Changing the face of police lineups: Delivering more information from witnesses

Neil Brewer, James Doyle

Research output: Contribution to journalArticlepeer-review

20 Citations (Scopus)
36 Downloads (Pure)


Police lineups are widely used despite evidence that eyewitnesses frequently err by failing to identify the culprit or mistakenly identifying innocent suspects or lineup fillers. We examine how police investigators, prosecutors, defense attorneys, and judges interpret the information witnesses provide when confronted with a traditional lineup and describe one alternative procedure that departs significantly from current practice. This alternative abandons the categorical witness decision, replacing it with confidence judgments about each lineup member's match to memory for the culprit. Compared with the traditional lineup, this approach provides more nuanced information about suspect guilt. We challenge criminal justice researchers and professionals to examine the potential informational gains this approach offers—and to explore other genuine alternatives—rather than merely tinkering with the existing approach. Finally, we emphasize that a truly collaborative engagement with justice system professionals will be more productive than researchers being the sole arbiters of model practices.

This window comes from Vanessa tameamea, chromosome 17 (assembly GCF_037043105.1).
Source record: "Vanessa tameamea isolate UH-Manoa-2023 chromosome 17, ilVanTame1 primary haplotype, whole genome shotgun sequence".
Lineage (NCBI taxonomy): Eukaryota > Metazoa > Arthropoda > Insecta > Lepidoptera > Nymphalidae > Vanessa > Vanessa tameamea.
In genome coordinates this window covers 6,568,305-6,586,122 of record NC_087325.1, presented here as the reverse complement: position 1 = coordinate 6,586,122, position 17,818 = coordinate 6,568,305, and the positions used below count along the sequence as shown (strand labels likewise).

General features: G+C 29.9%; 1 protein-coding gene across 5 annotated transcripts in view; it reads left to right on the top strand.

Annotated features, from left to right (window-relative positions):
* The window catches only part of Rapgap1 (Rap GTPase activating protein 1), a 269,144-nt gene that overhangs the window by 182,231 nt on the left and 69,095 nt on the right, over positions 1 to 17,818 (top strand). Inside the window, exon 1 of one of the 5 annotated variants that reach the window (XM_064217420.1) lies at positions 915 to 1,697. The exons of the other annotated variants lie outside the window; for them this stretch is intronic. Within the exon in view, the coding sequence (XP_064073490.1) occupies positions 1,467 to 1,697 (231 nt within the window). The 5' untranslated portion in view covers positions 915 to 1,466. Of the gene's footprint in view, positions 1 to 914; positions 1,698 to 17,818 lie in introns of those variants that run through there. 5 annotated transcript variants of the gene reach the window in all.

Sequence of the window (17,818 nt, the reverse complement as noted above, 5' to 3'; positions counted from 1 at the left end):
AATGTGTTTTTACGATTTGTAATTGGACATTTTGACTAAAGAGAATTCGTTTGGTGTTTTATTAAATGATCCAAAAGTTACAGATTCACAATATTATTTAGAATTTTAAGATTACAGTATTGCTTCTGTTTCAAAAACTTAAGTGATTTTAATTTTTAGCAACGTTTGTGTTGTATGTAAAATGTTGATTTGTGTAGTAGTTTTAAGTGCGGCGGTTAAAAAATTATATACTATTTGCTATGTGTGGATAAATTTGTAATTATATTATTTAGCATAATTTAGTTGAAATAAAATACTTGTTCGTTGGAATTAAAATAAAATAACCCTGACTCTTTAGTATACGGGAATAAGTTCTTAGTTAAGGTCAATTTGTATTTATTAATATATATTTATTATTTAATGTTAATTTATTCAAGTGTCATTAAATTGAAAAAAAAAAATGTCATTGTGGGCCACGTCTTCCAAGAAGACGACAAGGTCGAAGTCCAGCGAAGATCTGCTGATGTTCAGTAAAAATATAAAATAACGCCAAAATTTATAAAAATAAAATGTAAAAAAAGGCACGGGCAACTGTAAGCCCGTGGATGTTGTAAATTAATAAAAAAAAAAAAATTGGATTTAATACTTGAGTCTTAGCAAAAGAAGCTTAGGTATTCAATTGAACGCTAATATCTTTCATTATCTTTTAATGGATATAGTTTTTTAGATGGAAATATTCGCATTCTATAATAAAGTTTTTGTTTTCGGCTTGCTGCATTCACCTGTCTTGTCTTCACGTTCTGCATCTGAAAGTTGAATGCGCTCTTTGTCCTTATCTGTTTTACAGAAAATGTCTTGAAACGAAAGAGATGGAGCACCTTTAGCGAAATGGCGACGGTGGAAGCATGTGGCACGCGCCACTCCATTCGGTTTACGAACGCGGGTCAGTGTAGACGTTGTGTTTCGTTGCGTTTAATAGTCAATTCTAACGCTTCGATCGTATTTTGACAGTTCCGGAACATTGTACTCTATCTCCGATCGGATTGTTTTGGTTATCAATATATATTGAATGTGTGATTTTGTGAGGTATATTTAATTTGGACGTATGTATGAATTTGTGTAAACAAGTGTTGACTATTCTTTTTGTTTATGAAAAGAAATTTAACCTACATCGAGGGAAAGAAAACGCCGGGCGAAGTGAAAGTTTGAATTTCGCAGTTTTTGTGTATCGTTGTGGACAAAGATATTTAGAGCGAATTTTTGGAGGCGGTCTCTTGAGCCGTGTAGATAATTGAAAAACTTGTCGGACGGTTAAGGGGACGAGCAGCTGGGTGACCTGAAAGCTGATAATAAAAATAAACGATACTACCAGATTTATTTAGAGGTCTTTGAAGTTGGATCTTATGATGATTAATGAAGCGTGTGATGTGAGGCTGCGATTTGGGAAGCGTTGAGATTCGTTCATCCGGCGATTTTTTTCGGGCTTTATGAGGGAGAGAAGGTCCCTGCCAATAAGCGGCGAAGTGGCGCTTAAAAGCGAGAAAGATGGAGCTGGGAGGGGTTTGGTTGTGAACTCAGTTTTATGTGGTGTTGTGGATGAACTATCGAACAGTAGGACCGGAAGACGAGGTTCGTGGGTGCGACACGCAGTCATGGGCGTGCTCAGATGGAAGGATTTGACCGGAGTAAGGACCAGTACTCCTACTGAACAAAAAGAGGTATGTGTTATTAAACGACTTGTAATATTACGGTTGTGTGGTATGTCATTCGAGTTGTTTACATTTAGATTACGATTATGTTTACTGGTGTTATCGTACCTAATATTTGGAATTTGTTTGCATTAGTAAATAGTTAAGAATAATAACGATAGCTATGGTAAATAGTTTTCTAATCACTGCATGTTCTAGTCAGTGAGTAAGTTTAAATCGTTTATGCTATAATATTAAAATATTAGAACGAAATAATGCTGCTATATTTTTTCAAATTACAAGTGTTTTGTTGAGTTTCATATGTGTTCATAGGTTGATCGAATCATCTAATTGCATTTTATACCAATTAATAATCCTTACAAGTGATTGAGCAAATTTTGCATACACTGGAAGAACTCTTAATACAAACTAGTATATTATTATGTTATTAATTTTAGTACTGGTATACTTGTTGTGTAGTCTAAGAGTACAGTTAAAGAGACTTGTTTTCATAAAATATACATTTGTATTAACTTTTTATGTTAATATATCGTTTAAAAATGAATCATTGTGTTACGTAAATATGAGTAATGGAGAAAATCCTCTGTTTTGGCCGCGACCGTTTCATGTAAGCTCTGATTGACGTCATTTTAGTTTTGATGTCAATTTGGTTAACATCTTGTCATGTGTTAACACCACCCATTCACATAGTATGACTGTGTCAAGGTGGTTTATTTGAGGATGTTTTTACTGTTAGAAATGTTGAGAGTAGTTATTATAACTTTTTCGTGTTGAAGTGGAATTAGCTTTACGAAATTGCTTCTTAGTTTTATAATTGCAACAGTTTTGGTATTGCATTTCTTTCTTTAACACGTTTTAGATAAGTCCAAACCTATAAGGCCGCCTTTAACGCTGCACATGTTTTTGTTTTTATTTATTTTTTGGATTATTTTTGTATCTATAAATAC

Original languageEnglish
Pages (from-to)180-195
Number of pages16
JournalJournal of Applied Research in Memory and Cognition
Issue number2
Early online date13 Feb 2021
Publication statusPublished - Jun 2021


  • Police lineups
  • Eyewitness identification
  • Confidence
  • Probability of guilt


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